The separatism finally leads to the anti-intellectualism, a cultural disconnect from the school endeavor. Anti-intellectualism is, of course, an American problem. But with black people, there is a sense that knowledge for knowledge's sake is a "white" thing. Therefore, you're not culturally authentic as a black if you engage in it. This is why African-American students, regardless of class, tend to not do as well as others do on tests and in grades.
REASON: You say that racism isn't an overriding obstacle. Do you think that white Americans underestimate the level of racism that still exists in American society?
McWhorter: Yes. It dismays me to hear some whites say, "What do blacks have left to be complaining about? Slavery ended 150 years ago." Certainly that's not right. I talk about the subtle forms of racism in my book: Every time anybody tells me I'm articulate, it's technically racism, because I would not be told that if I were white. What they mean is, "Blacks don't speak well, and you sound just like us."
REASON: What about writers like Ellis Cose who document the daily indignities and make them the centerpiece of the black experience? Do you think there's anything helpful in that or is it self-sabotage to talk about this?
McWhorter: The things Ellis Cose describes in his book The Rage of a Privileged Class are real and they should be documented. My problem is that there is a kind of orthodoxy among most black writers and thinkers that what Ellis Cose talks about is the main thing that we ought to be talking about. If you look at what black people considered important to talk about 75 years ago, they were interested in talking about progress and uplift and what they could achieve despite the obstacles.
Today, there is such a defeatist message based on all those indignities that Cose talks about. So, for example, let's say you're a black man in Manhattan trying to hail a cab uptown at midnight and a cab doesn't stop. Frankly, I believe that if something like that happens to you about once every two months, there are many white people much, much, worse off than you. I've been told this is a frivolous comparison, but I don't think so: I often think about a white person who weighs 300 pounds. For me that's a life in hell. The indignities that that person endures every day—sitting in a seat, the teasing as they walk down the street. I can honestly say that 100 years ago, even a 300-pound white person was better off than any black person. Today that is not true.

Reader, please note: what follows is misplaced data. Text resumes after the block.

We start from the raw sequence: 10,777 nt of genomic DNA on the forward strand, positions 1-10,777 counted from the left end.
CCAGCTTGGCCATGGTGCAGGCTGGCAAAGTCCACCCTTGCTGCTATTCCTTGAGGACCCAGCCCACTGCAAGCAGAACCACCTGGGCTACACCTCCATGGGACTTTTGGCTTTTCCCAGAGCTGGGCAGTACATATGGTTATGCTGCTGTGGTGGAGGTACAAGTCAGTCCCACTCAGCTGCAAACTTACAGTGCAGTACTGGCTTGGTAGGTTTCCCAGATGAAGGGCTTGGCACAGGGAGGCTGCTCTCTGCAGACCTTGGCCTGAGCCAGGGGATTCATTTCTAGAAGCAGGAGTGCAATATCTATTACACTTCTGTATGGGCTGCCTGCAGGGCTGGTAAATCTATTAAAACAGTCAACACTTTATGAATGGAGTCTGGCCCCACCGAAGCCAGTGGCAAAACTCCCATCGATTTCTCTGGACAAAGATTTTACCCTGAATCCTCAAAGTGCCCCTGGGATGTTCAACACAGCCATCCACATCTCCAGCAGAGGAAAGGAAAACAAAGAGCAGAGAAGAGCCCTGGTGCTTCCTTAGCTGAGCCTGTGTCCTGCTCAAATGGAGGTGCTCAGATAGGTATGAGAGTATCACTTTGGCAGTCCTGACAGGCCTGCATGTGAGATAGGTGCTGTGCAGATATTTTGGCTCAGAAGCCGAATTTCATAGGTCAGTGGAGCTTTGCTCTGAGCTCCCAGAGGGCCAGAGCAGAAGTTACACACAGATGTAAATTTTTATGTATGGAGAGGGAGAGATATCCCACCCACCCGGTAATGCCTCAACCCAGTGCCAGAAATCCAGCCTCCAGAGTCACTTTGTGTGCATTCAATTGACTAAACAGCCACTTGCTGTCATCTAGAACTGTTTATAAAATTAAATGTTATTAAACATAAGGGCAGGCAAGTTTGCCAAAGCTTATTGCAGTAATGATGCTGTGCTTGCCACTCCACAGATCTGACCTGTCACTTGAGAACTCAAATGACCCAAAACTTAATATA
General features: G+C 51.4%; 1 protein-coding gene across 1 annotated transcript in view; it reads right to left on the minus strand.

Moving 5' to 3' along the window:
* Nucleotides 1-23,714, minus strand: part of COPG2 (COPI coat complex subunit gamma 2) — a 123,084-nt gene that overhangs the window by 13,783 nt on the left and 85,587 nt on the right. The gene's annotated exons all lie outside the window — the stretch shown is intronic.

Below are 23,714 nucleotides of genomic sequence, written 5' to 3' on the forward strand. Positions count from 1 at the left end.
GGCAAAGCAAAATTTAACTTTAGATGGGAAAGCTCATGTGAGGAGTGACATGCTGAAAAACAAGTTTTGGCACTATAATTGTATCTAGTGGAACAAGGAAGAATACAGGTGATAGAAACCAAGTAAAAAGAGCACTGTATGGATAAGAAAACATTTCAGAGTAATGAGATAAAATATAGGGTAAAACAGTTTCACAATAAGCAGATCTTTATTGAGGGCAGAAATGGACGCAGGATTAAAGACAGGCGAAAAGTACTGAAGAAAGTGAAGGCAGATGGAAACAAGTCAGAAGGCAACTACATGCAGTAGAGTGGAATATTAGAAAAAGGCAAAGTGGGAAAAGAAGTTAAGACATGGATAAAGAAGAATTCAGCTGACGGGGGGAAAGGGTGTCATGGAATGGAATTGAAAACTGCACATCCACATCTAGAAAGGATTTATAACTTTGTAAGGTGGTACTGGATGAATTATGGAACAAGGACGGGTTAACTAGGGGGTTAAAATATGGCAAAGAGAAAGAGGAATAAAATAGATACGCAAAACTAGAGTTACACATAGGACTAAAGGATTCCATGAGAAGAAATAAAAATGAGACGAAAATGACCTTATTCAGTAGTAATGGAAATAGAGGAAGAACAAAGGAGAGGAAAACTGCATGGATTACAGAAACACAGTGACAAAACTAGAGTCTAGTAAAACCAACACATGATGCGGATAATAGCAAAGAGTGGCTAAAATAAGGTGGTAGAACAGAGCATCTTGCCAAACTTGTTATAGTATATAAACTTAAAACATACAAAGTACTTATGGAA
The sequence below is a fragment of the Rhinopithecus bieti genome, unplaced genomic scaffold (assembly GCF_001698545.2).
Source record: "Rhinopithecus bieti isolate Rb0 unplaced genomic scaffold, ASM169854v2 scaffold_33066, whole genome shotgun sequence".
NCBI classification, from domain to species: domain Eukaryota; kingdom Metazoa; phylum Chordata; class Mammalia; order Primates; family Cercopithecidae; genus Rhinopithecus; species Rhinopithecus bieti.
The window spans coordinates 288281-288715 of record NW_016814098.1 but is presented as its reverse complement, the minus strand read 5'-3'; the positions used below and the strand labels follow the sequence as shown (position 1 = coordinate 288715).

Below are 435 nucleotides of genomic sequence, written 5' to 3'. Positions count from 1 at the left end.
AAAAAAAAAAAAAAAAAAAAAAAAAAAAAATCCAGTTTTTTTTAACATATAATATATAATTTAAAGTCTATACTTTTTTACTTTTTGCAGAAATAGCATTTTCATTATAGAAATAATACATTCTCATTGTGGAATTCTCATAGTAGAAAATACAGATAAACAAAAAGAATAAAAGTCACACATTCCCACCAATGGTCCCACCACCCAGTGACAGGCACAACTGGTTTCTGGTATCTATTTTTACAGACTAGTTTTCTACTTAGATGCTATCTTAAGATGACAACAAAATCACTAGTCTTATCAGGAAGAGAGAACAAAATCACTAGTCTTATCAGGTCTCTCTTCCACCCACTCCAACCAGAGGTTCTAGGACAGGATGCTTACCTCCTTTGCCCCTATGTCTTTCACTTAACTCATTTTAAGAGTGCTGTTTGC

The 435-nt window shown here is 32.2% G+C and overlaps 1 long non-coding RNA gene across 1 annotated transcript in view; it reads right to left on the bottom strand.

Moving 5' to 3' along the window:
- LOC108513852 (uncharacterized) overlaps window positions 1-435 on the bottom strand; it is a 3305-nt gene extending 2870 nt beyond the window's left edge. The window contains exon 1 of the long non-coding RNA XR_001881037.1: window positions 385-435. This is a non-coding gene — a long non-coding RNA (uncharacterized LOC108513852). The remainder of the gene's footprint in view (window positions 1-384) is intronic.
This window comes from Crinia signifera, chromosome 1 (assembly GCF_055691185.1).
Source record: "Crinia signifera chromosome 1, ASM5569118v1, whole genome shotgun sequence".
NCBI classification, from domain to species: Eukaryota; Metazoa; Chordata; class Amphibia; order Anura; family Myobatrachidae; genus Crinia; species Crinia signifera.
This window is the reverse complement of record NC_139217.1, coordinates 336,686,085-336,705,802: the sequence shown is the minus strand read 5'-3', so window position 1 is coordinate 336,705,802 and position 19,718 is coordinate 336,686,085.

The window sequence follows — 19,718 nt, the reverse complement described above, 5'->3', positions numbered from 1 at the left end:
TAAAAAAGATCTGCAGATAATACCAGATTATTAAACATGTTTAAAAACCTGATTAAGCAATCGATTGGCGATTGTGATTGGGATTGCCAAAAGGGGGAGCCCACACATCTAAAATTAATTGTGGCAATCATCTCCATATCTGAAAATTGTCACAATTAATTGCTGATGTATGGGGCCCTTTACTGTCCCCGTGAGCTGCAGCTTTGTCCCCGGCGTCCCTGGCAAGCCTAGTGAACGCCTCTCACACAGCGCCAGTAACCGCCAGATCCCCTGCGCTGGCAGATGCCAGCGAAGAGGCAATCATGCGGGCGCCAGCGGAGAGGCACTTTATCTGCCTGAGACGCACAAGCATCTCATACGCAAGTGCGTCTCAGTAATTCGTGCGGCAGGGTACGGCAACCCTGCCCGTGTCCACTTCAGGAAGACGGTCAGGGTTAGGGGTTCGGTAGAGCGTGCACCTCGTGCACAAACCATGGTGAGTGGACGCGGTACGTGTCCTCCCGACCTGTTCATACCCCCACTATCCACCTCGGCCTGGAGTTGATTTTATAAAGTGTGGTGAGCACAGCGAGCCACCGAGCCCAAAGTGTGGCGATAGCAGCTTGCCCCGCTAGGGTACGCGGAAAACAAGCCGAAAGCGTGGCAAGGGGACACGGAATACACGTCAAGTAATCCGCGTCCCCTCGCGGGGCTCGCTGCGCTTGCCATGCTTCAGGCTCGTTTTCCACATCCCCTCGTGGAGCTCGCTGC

REASON: You talk about a "cultural disconnect" from formal learning. How can public policy address this?
McWhorter: I think one of the things that would help most would be school vouchers. Small schools with concentrated, innovative teaching have been shown to get through to black children. Although the possibility of getting all black kids into schools like that has never been great, we need to get as many black kids as possible into schools like that.
REASON: Most polls show huge support among blacks for vouchers and school choice. Yet you contend that blacks don't particularly value book-learning and education. Is there a paradox here?
McWhorter: If anything, black people value education more highly than white people because there is a sense that we are a culture climbing upward. The anti-intellectualism among blacks is more subtle. It's what happens once students are in school. Black parents value that you go get a degree, that you go get earning power, and maybe that you go be a historian or whatever. But the cultural dynamic senses learning as something that other people do, so there is kind of a block on engaging it on that more intimate level.
REASON: These traits—treating education as a means to an end—probably aren't limited to the black culture. Have you looked at other cultures?
McWhorter: The Irish were known to be anti-intellectual people before they became "white." That's a universal American quality. Black culture is different in that skepticism about pointy heads extends into the upper class. It all comes back to the fact that on average in 1995, among black students whose parents made $70,000 a year or more and had at least one master's degree or above, SAT scores were lower than the SAT scores of children from white families making no more than $10,000. That's scary. That's a really scary statistic. That's the problem.
REASON: Are you aware of the "stereotyping anxiety" research done by psychologist Claude Steele? He finds that if test-taking is preceded by positive messages, then black children do better.